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Reflections on the future of Platform as a Service (PaaS) after Deploycon

Typical cloud computing conferences feature a large contingent of pay-to-pay sponsors who are looking primarily for ROI from marketing budgets at these shows. It is always refreshing to attend a sponsored event where speakers focus instead on energetic presentations and panel discussions aimed at gaining clarity on evolving topics. Platform as a Service (PaaS) is one aspect of cloud computing that is still evolving but maturing quickly. Deploycon 2013 was a good sponsored workshop (held in conjunction with the Cloud Connect conference) to set the tone on the future of PaaS.

With the skills shortage in cloud computing skills and an effort to improve developer productivity, vendors are in a race to reduce the complexity of deploying cloud enabled solutions. Abstracting the infrastructure to overcome major barriers of security and scalability while avoiding vendor lock-in is key to PaaS vendor success. Customers use different approaches to leveraging PaaS. Customers who have substantial investments in Salesforce users tend to utilize a Force.com solution that allows them to extend their CRM implementation. Vendors with a larger application development portfolio are more likely to use PaaS solutions that allow the choice of the underlying cloud infrastructure like CloudFoundry.

The PaaS market and solutions are divided into different categories to help customers develop cloud solutions:

1. SaaS vendors enabling their users to leverage the existing cloud stack. One example is Force.com

2. IaaS vendors building PaaS capabilities to complement and enhance their offerings. Amazon’s Elastic Beanstalk is a good example.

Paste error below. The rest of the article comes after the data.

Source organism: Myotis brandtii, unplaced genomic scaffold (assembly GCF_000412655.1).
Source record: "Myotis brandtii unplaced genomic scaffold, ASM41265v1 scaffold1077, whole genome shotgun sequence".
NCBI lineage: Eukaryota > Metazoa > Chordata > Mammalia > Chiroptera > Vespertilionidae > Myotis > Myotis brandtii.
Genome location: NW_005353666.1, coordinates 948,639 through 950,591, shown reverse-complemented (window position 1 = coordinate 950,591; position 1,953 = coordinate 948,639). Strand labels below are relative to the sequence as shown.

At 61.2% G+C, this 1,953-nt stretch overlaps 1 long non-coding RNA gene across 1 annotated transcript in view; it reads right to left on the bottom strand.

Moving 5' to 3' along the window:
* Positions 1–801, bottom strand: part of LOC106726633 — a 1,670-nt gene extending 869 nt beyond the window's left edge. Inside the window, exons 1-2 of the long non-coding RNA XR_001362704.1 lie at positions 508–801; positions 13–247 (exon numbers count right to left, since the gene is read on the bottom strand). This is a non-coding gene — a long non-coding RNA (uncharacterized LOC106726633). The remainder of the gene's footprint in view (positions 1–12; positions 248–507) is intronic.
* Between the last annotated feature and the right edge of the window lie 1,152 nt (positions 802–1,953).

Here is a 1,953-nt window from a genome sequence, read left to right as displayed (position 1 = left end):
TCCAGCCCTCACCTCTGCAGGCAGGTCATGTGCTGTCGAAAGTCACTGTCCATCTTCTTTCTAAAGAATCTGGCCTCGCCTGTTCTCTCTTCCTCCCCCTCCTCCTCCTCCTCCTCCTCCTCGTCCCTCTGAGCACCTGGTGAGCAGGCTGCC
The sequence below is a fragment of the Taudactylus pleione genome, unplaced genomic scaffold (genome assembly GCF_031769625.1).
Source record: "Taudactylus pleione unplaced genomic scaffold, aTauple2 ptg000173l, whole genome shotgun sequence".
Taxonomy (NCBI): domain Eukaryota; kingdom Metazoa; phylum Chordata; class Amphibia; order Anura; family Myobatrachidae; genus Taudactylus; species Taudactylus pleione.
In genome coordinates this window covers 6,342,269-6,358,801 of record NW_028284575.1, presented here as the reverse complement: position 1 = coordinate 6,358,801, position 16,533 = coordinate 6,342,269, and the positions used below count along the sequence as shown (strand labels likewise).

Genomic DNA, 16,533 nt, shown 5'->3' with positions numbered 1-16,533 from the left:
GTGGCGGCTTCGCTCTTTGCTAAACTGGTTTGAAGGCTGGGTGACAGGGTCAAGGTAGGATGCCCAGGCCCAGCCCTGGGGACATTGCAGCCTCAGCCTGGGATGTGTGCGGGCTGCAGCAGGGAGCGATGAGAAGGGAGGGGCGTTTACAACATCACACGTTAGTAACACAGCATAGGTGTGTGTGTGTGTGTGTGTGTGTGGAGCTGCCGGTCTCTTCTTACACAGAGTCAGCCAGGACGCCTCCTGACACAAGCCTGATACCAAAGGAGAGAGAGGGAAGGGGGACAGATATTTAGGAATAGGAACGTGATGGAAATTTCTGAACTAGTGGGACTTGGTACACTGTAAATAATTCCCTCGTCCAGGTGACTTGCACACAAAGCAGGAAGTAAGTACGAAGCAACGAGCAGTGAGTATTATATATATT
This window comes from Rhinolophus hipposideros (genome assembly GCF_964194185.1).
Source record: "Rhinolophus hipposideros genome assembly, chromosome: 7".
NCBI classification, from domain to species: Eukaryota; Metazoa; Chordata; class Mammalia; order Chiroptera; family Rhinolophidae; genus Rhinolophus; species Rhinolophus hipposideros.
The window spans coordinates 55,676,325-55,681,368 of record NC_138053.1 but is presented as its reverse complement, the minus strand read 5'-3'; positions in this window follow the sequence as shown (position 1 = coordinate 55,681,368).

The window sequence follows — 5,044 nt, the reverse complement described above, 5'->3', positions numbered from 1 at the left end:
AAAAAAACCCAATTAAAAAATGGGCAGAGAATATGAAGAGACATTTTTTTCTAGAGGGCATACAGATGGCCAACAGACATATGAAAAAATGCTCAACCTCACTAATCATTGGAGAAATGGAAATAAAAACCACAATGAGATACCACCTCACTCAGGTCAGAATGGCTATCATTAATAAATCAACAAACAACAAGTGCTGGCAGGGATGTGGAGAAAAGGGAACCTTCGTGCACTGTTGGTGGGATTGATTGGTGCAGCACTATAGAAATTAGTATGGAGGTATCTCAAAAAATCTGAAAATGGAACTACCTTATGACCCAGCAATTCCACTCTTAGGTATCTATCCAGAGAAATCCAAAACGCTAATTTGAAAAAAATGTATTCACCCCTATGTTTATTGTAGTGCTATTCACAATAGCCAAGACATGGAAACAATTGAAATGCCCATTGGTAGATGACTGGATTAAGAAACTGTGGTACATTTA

3. Specialty vendors addressing specific cloud issues like integration, database, testing & security. An example is SOASTA for testing.

4. PaaS vendors developing open solutions to abstract multiple IaaS platforms. CloudFoundry & OpenShift are solutions in this category.

So far, large IT vendors have been lacking in a clear PaaS strategy. Due to the breath of their portfolios, products are needed in several of the categories above. The challenge for these vendors is to build coherent messaging able to convince customers to adopt PaaS as part of their IT frameworks. Amazon, Google, Microsoft and Salesforce have built a comprehensive set of products to help customers embark on their cloud journeys.

Large customers using emerging technologies are hard to come by.  Financial institutions are generally slow to adopt bleeding technologies for multiple reasons, and risk avoidance plays a big role. It was refreshing to see Apprenda’s case study outlining the JP Morgan Chase use of private PaaS in IT shops of large enterprises.  Some of the measures of success in the case study were:

  • 2000 applications hosted
  • 700% improvement in developer productivity
  • 70% increase in infrastructure utilizations
  • 50 days improvement in average application time to market

While there are many case studies floating around enterprise adoption of PaaS technologies, it is surprising to see a large enterprise like JP Morgan Chase adopt solutions from a small vendor like Apprenda to significantly improve the efficiency of their IT operations. While the case study does not specify the underlying hardware, infrastructure optimized for the cloud like HP’s Moonshot or OpenCompute could be game changers for enterprises.

While Amazon is mostly known for its Infrastructure as a Service (IaaS) capability, start-ups often use Amazon’s PaaS capabilities in solutions. CoupSmart, a Cincinnati startup, leverages Amazon’s Elastic Beanstalk to remove complexity from the scaling and monitoring of CoupSmart solutions. While Amazon’s PaaS solution is good for start-ups, Amazon’s challenge is to make the solution appealing for use by enterprises.

Workshops like Deploycon are a refreshing change as they offer attendees an opportunity to gain a clear understanding of an emerging disruptive technology. While the atmosphere inside the workshop hall was based on open discussions without vendor pitches, attendees enjoyed the opportunity to meet vendors outside for one-on-one discussions. My hope is for similar workshops to be held on other emerging technologies like Software Defined Networks.

OpenStack Summit is being held this week, bringing together a large contingent of worldwide supporters of this emerging cloud standard. I look forward to PaaS vendors coexisting with open standards like OpenStack to offer a value proposition that fundamentally changes the IT landscape in large enterprises.

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